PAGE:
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The Projecta Casket

  • Side view

    Side view

  • View of lid

    View of lid

  • Detail of Projecta and Secundus

    Detail of Projecta and Secundus


Length: 54.900 cm
Height: 27.900 cm
Width: 43.200 cm

Britain, Europe and Prehistory,

    The Projecta Casket

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    The Projecta Casket

    Late Roman, around AD 380
    From Rome

    A silver-gilt toilet casket from the Esquiline treasure

    This casket is one of the most important and magnificent examples of late antique silver made in Rome. On the top of the lid, busts of a richly attired woman and man appear within a wreath held by naked Erotes. They are identified by an inscription around the rim of the lid: SECVNDE ET PROIECTA VIVATIS IN CHRI[STO] (‘Secundus and Projecta, may you live in Christ’). Projecta may be the woman of same name (died AD 383) who was commemorated in an epitaph written by Pope Damasus (AD 366–384). She was evidently Christian, but her husband, probably Turcius Secundus, was a member of a prominent family who would have been pagan. The inscription suggests that the toilet casket was a marriage gift.

    Three sides of the lid are decorated with pagan mythological themes: the goddess Venus on a cockleshell, and Nereids (sea-nymphs) riding a ketos (a dragon-like sea monster) and a hippocamp (a beast with the front quarters of a horse and the tail of a fish).

    The other scenes depict processions which may represent the bride’s preparations, which we know took place the evening before a Roman wedding. On the back of the lid a woman is led to a domed public bath house by attendants, one of whom carries a large rectangular casket like this piece. The same woman appears again, seated on a folding throne, on the front panel of the casket body. Her gestures mimic those of Venus above as she pins her hair and inclines her head towards the mirror held by an attendant. She is flanked by eleven servants bearing caskets, vessels and candles, under a continuous arcade around the casket. One of the containers is shaped like the Muse Casket from the Esquiline Treasure. Ivy scrolls, garlands, baskets of fruit and peacocks complete the luxurious atmosphere.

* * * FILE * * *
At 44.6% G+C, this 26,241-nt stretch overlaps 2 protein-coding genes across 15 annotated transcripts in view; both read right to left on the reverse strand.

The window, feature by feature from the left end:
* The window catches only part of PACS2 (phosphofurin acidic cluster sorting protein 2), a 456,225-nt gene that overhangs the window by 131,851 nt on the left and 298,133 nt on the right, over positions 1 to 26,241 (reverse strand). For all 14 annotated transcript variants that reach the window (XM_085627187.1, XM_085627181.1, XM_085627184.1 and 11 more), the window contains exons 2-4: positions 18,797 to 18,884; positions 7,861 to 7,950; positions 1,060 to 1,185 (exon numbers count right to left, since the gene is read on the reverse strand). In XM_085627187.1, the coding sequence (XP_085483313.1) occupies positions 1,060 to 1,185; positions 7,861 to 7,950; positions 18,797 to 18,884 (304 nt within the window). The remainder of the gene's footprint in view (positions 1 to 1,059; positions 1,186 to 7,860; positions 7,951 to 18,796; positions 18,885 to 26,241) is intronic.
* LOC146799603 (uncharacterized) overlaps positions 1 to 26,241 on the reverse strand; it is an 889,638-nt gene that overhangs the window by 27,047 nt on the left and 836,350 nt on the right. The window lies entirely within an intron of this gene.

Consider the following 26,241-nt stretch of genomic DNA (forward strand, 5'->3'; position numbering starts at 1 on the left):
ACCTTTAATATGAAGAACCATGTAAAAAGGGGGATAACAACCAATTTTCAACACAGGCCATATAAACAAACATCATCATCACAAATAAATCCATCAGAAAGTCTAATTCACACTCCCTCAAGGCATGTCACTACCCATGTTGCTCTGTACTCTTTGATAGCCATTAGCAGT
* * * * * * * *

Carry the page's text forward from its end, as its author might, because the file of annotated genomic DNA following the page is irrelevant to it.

The original weight of the casket is inscribed on the base: twenty-two Roman pounds, three and a half ounces.

    D. Buckton (ed.), Byzantium: treasures of Byzant (London, The British Museum Press, 1994)

    S. Marzinzik, Masterpieces: Early medieval a (London, British Museum Press, 2013)

    K. Shelton, The Esquiline treasure (London, The British Museum Press, 1981)

    A. Cameron, 'The date and owners of the Esquiline Treasure: the nature of the evidence', American Journal of Archaeolog, 89 (1985)


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    History of an erotic Roman drinking cup, £5.00

    History of an erotic Roman drinking cup, £5.00